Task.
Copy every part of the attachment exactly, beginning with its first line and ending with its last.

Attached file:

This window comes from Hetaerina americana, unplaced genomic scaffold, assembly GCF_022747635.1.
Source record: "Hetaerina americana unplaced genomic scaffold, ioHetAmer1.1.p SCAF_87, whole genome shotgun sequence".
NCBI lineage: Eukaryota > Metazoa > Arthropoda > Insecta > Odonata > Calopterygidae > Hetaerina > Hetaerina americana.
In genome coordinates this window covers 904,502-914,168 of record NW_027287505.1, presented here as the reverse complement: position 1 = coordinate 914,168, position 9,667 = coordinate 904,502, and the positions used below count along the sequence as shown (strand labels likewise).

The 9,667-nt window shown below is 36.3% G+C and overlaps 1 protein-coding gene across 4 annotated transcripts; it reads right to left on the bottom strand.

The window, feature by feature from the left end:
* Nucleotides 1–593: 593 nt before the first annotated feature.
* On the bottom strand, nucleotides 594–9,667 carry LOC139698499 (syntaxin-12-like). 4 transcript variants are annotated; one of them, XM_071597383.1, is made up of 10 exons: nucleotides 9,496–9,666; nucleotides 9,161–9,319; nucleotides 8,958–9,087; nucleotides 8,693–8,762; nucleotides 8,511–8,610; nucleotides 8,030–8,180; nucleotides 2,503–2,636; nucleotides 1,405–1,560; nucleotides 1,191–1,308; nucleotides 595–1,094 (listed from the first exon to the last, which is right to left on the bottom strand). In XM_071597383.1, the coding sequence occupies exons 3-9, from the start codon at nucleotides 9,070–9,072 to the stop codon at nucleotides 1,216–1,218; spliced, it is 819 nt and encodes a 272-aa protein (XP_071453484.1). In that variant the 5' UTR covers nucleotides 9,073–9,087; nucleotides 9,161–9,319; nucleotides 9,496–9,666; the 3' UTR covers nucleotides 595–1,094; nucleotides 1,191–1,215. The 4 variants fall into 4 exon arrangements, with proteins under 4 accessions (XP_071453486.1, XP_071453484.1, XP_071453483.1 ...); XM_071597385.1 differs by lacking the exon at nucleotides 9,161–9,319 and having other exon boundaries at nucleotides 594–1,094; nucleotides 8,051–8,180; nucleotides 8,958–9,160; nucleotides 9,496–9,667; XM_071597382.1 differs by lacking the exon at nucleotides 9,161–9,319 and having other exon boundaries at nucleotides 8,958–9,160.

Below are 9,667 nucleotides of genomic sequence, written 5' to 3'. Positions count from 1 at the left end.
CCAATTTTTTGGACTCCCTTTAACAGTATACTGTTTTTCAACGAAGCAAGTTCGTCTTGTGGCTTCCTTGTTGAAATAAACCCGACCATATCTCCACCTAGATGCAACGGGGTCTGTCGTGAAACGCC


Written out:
This window comes from Hetaerina americana, unplaced genomic scaffold, assembly GCF_022747635.1.
Source record: "Hetaerina americana unplaced genomic scaffold, ioHetAmer1.1.p SCAF_87, whole genome shotgun sequence".
NCBI lineage: Eukaryota > Metazoa > Arthropoda > Insecta > Odonata > Calopterygidae > Hetaerina > Hetaerina americana.
In genome coordinates this window covers 904,502-914,168 of record NW_027287505.1, presented here as the reverse complement: position 1 = coordinate 914,168, position 9,667 = coordinate 904,502, and the positions used below count along the sequence as shown (strand labels likewise).

The 9,667-nt window shown below is 36.3% G+C and overlaps 1 protein-coding gene across 4 annotated transcripts; it reads right to left on the bottom strand.

The window, feature by feature from the left end:
* Nucleotides 1–593: 593 nt before the first annotated feature.
* On the bottom strand, nucleotides 594–9,667 carry LOC139698499 (syntaxin-12-like). 4 transcript variants are annotated; one of them, XM_071597383.1, is made up of 10 exons: nucleotides 9,496–9,666; nucleotides 9,161–9,319; nucleotides 8,958–9,087; nucleotides 8,693–8,762; nucleotides 8,511–8,610; nucleotides 8,030–8,180; nucleotides 2,503–2,636; nucleotides 1,405–1,560; nucleotides 1,191–1,308; nucleotides 595–1,094 (listed from the first exon to the last, which is right to left on the bottom strand). In XM_071597383.1, the coding sequence occupies exons 3-9, from the start codon at nucleotides 9,070–9,072 to the stop codon at nucleotides 1,216–1,218; spliced, it is 819 nt and encodes a 272-aa protein (XP_071453484.1). In that variant the 5' UTR covers nucleotides 9,073–9,087; nucleotides 9,161–9,319; nucleotides 9,496–9,666; the 3' UTR covers nucleotides 595–1,094; nucleotides 1,191–1,215. The 4 variants fall into 4 exon arrangements, with proteins under 4 accessions (XP_071453486.1, XP_071453484.1, XP_071453483.1 ...); XM_071597385.1 differs by lacking the exon at nucleotides 9,161–9,319 and having other exon boundaries at nucleotides 594–1,094; nucleotides 8,051–8,180; nucleotides 8,958–9,160; nucleotides 9,496–9,667; XM_071597382.1 differs by lacking the exon at nucleotides 9,161–9,319 and having other exon boundaries at nucleotides 8,958–9,160.

Below are 9,667 nucleotides of genomic sequence, written 5' to 3'. Positions count from 1 at the left end.
CCAATTTTTTGGACTCCCTTTAACAGTATACTGTTTTTCAACGAAGCAAGTTCGTCTTGTGGCTTCCTTGTTGAAATAAACCCGACCATATCTCCACCTAGATGCAACGGGGTCTGTCGTGAAACGCC